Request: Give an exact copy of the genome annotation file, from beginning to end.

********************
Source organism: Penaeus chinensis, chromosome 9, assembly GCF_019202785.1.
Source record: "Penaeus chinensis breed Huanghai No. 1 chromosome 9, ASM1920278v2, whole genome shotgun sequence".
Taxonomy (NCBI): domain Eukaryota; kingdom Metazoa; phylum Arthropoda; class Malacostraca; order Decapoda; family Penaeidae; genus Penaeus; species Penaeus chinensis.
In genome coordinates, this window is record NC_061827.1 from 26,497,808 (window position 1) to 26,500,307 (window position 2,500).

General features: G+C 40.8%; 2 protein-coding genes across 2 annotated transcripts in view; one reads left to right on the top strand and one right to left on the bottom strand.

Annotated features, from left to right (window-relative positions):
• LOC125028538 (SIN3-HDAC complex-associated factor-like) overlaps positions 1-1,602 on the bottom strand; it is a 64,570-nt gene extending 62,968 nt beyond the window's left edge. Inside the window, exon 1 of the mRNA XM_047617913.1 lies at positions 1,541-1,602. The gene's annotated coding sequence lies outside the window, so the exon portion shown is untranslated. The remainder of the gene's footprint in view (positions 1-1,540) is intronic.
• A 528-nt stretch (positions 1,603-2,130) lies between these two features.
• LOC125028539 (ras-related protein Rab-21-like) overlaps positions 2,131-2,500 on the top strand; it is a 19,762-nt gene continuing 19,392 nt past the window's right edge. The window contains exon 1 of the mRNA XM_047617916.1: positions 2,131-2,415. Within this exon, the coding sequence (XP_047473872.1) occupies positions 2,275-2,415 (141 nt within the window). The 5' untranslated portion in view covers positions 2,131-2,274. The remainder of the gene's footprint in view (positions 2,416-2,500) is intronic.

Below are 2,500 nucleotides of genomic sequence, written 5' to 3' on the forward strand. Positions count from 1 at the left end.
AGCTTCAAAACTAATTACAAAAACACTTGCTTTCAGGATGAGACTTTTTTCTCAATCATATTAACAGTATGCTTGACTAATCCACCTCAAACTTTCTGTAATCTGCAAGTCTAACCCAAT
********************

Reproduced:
Source organism: Penaeus chinensis, chromosome 9, assembly GCF_019202785.1.
Source record: "Penaeus chinensis breed Huanghai No. 1 chromosome 9, ASM1920278v2, whole genome shotgun sequence".
Taxonomy (NCBI): domain Eukaryota; kingdom Metazoa; phylum Arthropoda; class Malacostraca; order Decapoda; family Penaeidae; genus Penaeus; species Penaeus chinensis.
In genome coordinates, this window is record NC_061827.1 from 26,497,808 (window position 1) to 26,500,307 (window position 2,500).

General features: G+C 40.8%; 2 protein-coding genes across 2 annotated transcripts in view; one reads left to right on the top strand and one right to left on the bottom strand.

Annotated features, from left to right (window-relative positions):
• LOC125028538 (SIN3-HDAC complex-associated factor-like) overlaps positions 1-1,602 on the bottom strand; it is a 64,570-nt gene extending 62,968 nt beyond the window's left edge. Inside the window, exon 1 of the mRNA XM_047617913.1 lies at positions 1,541-1,602. The gene's annotated coding sequence lies outside the window, so the exon portion shown is untranslated. The remainder of the gene's footprint in view (positions 1-1,540) is intronic.
• A 528-nt stretch (positions 1,603-2,130) lies between these two features.
• LOC125028539 (ras-related protein Rab-21-like) overlaps positions 2,131-2,500 on the top strand; it is a 19,762-nt gene continuing 19,392 nt past the window's right edge. The window contains exon 1 of the mRNA XM_047617916.1: positions 2,131-2,415. Within this exon, the coding sequence (XP_047473872.1) occupies positions 2,275-2,415 (141 nt within the window). The 5' untranslated portion in view covers positions 2,131-2,274. The remainder of the gene's footprint in view (positions 2,416-2,500) is intronic.

Below are 2,500 nucleotides of genomic sequence, written 5' to 3' on the forward strand. Positions count from 1 at the left end.
AGCTTCAAAACTAATTACAAAAACACTTGCTTTCAGGATGAGACTTTTTTCTCAATCATATTAACAGTATGCTTGACTAATCCACCTCAAACTTTCTGTAATCTGCAAGTCTAACCCAAT